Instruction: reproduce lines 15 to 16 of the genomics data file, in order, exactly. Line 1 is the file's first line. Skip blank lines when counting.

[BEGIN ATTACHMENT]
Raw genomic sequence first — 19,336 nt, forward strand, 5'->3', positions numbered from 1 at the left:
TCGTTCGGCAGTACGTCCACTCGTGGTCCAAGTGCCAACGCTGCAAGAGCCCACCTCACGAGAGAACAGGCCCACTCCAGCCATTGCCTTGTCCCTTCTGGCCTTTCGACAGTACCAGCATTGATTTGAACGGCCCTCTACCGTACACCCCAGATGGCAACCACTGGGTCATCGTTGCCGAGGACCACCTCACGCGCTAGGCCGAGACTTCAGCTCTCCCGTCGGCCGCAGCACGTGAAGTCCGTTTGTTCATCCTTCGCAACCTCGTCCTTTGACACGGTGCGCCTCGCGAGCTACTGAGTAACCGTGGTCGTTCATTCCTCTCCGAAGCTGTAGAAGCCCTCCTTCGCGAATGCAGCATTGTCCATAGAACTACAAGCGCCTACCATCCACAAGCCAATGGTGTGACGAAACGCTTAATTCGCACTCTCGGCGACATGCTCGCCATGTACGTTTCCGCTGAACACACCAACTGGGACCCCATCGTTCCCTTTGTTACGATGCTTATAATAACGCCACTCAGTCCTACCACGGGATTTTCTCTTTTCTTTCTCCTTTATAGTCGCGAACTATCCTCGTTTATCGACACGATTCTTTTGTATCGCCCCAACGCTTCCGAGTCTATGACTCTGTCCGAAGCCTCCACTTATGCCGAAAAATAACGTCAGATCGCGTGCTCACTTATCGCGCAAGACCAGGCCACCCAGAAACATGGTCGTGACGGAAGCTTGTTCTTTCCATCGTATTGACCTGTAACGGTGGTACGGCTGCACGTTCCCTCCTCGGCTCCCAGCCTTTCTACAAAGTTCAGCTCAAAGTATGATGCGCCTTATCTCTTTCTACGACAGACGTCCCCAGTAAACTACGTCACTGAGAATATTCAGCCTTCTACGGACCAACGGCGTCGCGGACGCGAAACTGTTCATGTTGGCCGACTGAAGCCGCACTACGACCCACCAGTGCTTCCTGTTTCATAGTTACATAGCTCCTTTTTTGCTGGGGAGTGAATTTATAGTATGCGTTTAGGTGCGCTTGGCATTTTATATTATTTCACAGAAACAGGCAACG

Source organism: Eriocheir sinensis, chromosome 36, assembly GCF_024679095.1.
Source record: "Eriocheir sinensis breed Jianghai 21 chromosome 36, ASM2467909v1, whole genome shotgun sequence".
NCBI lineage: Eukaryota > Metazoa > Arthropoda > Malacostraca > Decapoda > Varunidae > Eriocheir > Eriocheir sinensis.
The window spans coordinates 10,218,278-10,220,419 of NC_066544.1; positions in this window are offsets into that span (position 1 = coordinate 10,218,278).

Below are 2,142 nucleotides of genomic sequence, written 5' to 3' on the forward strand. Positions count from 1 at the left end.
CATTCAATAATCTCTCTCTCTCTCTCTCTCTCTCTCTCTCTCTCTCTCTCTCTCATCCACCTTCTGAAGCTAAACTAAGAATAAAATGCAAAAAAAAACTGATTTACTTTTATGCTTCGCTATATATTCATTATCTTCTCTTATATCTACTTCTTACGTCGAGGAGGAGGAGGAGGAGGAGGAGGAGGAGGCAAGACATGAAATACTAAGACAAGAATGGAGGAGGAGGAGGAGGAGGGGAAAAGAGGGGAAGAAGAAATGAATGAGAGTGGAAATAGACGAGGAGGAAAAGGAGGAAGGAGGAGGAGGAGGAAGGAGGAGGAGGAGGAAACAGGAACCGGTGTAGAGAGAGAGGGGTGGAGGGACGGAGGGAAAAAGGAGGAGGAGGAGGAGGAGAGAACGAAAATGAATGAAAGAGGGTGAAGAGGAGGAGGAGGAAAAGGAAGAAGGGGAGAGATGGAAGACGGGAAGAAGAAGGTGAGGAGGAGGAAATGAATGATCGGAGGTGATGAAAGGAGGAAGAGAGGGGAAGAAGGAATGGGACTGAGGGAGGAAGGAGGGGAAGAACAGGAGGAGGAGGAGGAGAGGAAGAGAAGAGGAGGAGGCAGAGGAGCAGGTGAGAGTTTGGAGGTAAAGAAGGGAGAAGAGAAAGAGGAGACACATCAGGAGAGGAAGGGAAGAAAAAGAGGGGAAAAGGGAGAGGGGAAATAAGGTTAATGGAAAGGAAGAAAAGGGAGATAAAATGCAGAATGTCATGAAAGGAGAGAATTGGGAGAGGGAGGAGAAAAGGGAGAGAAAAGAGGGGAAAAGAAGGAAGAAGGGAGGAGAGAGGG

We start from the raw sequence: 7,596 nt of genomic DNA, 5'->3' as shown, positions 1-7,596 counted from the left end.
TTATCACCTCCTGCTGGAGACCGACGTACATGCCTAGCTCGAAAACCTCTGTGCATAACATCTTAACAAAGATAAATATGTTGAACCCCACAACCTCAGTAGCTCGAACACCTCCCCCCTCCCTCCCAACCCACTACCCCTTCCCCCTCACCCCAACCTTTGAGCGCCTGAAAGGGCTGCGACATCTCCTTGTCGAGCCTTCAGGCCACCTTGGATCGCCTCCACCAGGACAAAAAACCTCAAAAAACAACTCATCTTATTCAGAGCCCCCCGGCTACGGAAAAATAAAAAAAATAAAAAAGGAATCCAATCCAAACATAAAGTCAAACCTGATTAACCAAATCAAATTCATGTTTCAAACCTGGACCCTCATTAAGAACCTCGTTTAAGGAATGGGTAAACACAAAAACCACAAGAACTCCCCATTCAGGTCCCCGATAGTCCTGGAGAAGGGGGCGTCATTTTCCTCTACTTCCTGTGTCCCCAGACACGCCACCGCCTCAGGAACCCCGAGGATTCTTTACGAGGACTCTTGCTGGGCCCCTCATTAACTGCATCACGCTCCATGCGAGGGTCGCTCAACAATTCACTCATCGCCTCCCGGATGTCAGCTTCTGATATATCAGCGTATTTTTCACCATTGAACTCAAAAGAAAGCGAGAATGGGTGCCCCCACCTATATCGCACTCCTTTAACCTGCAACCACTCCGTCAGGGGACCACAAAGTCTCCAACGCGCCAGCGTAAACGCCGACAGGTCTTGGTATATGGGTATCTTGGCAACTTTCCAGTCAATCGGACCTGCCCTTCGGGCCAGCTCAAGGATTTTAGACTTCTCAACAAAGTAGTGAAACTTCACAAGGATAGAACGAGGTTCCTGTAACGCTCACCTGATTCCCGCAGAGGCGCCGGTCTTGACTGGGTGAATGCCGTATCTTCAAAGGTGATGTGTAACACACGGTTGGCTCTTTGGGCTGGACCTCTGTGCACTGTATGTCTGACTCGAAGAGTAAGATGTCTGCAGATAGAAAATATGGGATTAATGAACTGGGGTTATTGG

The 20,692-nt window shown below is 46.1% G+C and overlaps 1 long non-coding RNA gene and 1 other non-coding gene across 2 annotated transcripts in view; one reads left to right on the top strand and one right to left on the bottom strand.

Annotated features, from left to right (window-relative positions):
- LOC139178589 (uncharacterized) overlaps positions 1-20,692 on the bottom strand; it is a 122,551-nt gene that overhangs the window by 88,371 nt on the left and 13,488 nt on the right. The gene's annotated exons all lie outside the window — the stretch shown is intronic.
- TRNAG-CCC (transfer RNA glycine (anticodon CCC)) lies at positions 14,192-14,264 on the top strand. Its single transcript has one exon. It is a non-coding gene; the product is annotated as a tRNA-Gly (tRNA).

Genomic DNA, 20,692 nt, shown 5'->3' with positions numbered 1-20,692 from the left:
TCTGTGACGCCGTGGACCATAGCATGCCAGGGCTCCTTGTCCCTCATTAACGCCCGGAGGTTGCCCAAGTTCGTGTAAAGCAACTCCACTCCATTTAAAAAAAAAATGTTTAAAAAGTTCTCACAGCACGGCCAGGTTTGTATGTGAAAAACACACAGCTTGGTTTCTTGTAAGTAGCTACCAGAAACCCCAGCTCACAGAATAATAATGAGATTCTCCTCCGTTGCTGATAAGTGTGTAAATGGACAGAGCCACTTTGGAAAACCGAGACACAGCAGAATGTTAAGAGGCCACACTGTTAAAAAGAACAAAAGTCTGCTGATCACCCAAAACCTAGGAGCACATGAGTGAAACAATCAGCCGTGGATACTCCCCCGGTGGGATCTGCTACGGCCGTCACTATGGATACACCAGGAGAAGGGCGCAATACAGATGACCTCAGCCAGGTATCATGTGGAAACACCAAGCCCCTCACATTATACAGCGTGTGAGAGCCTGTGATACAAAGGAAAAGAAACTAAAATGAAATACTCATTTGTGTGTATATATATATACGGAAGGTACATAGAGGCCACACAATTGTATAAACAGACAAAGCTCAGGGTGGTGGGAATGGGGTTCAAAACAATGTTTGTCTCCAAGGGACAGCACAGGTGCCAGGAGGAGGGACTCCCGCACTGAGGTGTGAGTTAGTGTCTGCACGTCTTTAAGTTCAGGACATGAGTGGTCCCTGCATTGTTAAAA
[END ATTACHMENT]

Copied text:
Genomic DNA, 20,692 nt, shown 5'->3' with positions numbered 1-20,692 from the left:
TCTGTGACGCCGTGGACCATAGCATGCCAGGGCTCCTTGTCCCTCATTAACGCCCGGAGGTTGCCCAAGTTCGTGTAAAGCAACTCCACTCCATTTAAAAAAAAAATGTTTAAAAAGTTCTCACAGCACGGCCAGGTTTGTATGTGAAAAACACACAGCTTGGTTTCTTGTAAGTAGCTACCAGAAACCCCAGCTCACAGAATAATAATGAGATTCTCCTCCGTTGCTGATAAGTGTGTAAATGGACAGAGCCACTTTGGAAAACCGAGACACAGCAGAATGTTAAGAGGCCACACTGTTAAAAAGAACAAAAGTCTGCTGATCACCCAAAACCTAGGAGCACATGAGTGAAACAATCAGCCGTGGATACTCCCCCGGTGGGATCTGCTACGGCCGTCACTATGGATACACCAGGAGAAGGGCGCAATACAGATGACCTCAGCCAGGTATCATGTGGAAACACCAAGCCCCTCACATTATACAGCGTGTGAGAGCCTGTGATACAAAGGAAAAGAAACTAAAATGAAATACTCATTTGTGTGTATATATATATACGGAAGGTACATAGAGGCCACACAATTGTATAAACAGACAAAGCTCAGGGTGGTGGGAATGGGGTTCAAAACAATGTTTGTCTCCAAGGGACAGCACAGGTGCCAGGAGGAGGGACTCCCGCACTGAGGTGTGAGTTAGTGTCTGCACGTCTTTAAGTTCAGGACATGAGTGGTCCCTGCATTGTTAAAA